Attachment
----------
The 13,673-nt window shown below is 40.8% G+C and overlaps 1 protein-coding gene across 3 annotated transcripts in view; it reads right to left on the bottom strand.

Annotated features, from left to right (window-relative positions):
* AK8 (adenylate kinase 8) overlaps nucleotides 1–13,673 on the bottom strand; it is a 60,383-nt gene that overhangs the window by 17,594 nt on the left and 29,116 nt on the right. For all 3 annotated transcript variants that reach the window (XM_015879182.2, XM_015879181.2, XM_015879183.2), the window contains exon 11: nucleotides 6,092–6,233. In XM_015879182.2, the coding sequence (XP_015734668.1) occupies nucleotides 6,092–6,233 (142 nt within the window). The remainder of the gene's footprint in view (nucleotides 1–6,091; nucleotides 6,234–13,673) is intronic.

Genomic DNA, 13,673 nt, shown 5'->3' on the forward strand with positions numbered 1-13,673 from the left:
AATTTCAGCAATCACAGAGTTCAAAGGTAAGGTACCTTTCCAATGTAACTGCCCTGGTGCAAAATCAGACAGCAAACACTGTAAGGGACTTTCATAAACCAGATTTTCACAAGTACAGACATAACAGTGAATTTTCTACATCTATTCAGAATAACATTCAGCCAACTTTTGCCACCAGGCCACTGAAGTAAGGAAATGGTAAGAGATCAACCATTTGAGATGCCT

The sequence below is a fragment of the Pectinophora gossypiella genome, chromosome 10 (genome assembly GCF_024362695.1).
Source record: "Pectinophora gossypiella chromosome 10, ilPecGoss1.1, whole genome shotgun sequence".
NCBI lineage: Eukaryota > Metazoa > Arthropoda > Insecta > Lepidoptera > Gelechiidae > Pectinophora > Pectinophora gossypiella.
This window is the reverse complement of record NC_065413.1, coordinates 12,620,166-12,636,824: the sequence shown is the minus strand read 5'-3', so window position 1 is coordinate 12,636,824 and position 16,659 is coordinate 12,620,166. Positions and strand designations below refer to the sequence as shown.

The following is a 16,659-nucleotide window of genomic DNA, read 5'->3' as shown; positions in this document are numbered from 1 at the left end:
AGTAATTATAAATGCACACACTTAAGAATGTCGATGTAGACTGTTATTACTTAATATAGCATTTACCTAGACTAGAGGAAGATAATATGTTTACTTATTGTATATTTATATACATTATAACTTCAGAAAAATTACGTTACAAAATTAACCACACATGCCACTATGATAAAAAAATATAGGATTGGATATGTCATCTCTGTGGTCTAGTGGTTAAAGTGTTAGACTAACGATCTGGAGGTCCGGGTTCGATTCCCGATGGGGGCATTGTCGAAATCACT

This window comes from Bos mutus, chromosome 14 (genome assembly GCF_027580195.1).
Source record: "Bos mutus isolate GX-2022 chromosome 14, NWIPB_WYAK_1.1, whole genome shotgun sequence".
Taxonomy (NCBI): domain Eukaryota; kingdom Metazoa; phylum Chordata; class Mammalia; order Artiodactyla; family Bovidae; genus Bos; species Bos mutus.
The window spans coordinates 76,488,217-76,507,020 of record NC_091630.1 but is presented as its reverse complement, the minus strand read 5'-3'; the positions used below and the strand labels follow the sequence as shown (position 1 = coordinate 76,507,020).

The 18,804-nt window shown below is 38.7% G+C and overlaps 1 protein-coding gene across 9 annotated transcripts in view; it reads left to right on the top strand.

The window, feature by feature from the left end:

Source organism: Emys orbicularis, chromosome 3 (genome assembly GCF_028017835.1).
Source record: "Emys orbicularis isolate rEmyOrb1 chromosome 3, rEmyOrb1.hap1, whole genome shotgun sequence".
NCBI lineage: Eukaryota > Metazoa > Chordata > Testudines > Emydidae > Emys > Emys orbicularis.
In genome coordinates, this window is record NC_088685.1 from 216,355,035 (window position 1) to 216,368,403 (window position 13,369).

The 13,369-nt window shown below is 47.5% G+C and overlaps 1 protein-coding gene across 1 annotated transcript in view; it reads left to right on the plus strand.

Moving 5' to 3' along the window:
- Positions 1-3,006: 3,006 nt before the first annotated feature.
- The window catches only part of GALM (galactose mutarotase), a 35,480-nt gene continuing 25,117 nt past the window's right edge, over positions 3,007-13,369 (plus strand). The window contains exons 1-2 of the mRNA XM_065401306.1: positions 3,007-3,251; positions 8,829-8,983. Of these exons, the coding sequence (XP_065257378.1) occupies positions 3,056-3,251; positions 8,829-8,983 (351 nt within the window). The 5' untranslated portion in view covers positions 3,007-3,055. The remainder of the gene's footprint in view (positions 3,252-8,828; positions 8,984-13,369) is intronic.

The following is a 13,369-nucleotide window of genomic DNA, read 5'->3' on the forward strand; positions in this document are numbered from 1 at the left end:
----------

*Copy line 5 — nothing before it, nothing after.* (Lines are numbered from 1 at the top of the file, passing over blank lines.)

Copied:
AATTTCAGCAATCACAGAGTTCAAAGGTAAGGTACCTTTCCAATGTAACTGCCCTGGTGCAAAATCAGACAGCAAACACTGTAAGGGACTTTCATAAACCAGATTTTCACAAGTACAGACATAACAGTGAATTTTCTACATCTATTCAGAATAACATTCAGCCAACTTTTGCCACCAGGCCACTGAAGTAAGGAAATGGTAAGAGATCAACCATTTGAGATGCCT